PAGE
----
“Oh my God, oh my God, don’t let me die!”
Not exactly the words I wanted to read before boarding a 737 one night ago.
I’ll get back to that in a moment.
If you spend a lot of time in airports, “people-watching” may not be something that you do much of when you’re at terminals. Because I don’t fly too often, I find that I take more than a casual interest in people — from the TSA agents, to the people around me, to the people departing and arriving.
Other than the extra $75 we had to spend for my overweight suitcase (59lbs) at check-in, nothing unusual occurred. And more mundanity ensued once we arrived to our gate — 4A: I found four seats together, placed a couple of carry-ons on the floor, grabbed one of my books, asked if anyone needed to use the restroom, and went to buy my wife what turned out to be an outrageously overpriced orange juice — even by Odwalla standards.
Once I sat down to read, it didn’t take long for one loudmouthed knucklehead to distract me. While I’ve often said that I could read a book at a rock concert and still concentrate, to my chagrin, there are some things that bust my concentration. In this case, an obnoxious, middle-aged man deciding that the time was ripe to give his dad social media training:
“And this is how you take a selfie . . . see, we just took one together…” He also explained that IMs and DMs are used to send people short “positive” messages without being too wordy. I appreciated that he said “positive”; still, he was being way too LOUD. To be kind, I assumed that his dad was hard of hearing. But that assumption fell by the wayside once he began conversing on his phone in an even louder and obnoxious tone.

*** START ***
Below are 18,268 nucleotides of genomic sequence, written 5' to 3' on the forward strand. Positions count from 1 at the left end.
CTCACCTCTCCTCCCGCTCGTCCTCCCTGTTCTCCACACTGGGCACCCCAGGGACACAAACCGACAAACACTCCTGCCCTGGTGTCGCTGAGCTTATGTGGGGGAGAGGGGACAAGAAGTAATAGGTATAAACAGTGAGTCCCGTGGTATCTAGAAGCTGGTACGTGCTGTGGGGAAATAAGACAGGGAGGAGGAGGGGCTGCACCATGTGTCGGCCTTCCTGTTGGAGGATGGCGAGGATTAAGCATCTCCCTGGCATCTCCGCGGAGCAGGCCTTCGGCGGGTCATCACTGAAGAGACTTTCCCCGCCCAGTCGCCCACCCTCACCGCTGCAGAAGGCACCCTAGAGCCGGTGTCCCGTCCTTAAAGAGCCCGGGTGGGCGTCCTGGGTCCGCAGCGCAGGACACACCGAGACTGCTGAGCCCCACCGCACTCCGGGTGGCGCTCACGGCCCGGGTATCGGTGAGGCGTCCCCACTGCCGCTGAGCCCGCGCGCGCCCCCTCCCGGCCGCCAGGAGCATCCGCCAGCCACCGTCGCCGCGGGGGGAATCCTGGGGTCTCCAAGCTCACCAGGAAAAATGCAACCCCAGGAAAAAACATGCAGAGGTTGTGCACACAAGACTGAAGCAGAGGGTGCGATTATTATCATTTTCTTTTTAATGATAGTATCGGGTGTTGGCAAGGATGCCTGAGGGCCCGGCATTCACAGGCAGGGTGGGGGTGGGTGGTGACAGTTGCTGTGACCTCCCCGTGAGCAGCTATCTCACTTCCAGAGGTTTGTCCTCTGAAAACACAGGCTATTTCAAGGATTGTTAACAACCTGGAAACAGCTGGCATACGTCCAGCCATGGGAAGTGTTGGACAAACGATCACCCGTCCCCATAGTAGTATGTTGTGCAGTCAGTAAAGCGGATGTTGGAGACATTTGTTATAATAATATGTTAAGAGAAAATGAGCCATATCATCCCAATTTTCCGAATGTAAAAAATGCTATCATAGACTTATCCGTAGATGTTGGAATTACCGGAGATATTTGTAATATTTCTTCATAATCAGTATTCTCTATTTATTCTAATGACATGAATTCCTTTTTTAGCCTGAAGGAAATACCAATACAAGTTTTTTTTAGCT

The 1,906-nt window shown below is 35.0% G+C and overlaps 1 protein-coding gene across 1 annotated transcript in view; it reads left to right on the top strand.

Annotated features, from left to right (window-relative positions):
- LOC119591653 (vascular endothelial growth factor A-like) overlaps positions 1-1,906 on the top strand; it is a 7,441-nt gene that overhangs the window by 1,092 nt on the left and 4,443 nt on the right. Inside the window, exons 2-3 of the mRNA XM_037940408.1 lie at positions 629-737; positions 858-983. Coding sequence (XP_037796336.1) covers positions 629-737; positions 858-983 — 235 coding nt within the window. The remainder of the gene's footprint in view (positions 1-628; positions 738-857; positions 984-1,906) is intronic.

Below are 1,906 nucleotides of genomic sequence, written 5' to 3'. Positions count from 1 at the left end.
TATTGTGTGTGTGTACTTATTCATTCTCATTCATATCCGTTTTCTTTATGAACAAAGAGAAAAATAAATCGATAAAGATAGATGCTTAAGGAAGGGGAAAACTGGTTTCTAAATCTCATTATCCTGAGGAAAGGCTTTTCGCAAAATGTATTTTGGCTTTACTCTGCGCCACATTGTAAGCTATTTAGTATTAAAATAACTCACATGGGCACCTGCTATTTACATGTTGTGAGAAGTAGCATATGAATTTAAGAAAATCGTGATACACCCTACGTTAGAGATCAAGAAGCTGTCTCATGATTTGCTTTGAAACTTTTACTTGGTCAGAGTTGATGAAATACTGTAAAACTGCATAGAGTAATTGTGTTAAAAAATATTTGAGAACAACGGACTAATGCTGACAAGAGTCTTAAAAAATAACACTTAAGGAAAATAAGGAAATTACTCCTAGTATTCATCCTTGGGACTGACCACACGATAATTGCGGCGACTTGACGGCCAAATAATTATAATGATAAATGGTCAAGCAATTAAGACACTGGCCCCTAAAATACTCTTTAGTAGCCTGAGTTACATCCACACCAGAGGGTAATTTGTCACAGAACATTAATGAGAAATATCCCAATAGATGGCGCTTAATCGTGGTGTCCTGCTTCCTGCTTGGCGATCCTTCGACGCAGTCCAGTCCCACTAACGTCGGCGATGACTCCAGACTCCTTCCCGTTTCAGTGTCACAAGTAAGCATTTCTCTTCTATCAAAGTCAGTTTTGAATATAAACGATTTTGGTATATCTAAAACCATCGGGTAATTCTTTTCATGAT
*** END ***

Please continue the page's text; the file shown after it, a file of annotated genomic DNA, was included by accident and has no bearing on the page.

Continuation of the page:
I did my best to get back to my book: Columbine.
Chapter 38: MARTYR
“God? Do you believe in God?”
These six words were said to Columbine High School student Valeen Schnurr by Dylan Klebold — one of the killers in one of the country’s deadliest school shootings. Seconds after asking “Val” this question, Klebold abruptly lifted the shotgun away from her face and walked away.
Other students were on the receiving end of similar words. Some lived. Some didn’t. On April 20, 1999 Dylan Klebold, and his partner, Eric Harris, stole the lives of 12 students and one teacher, and wounded another 24 in a quiet town in Colorado. Perhaps you remember?
Reading about it eighteen years later is surreal. O Magazine describes author Dave Cullen’s new book as a “narrative that is too vital to miss.” While I was trying to focus on an extremely intense part of chapter 38, I received this text from my wife: “I hate big shirts [on guys].”
After reading it, I glanced up and saw a guy a few feet in front of me with one of the biggest shirts I’ve ever seen. She and I quietly laughed. The text message was welcomed levity. I decided to take a break from reading, and engaged in more people-watching.
Not surprisingly, most people were on devices. The ubiquity of phones has undoubtedly made waiting areas quieter.
Finally: “Adults traveling with children six years old or younger may now board.”
A few minutes later, the pilot reminded passengers that there would turbulence during the ascent and descent. “Buckle-up!”
As much as I try not to think about movies like Airport 77 or Airplane or Sully; I just can’t help it. While I don’t particularly like to fly, I know that it’s much safer than driving down Interstate 5, and of course, much, much faster. Occasionally, I try to avert my thoughts with stuff like — I wonder what the Wright Brothers would have thought of a plane like this? Sometimes that works; most of the time it doesn’t, so I rely on my faith and continue to read.
Reading about the carnage at Columbine didn’t seem like a good idea at first. After all, I had two other books; however, it was a good reminder that faith isn’t only reserved for moments of complete terror. It also has its place in something as common as a 55-minute flight home.
“Welcome to Vegas.”
Everyone knew the flight attendant meant “San Jose.” After more heavy reading, it was nice to end the flight with a good laugh. And, of course . . . it was good to be home.by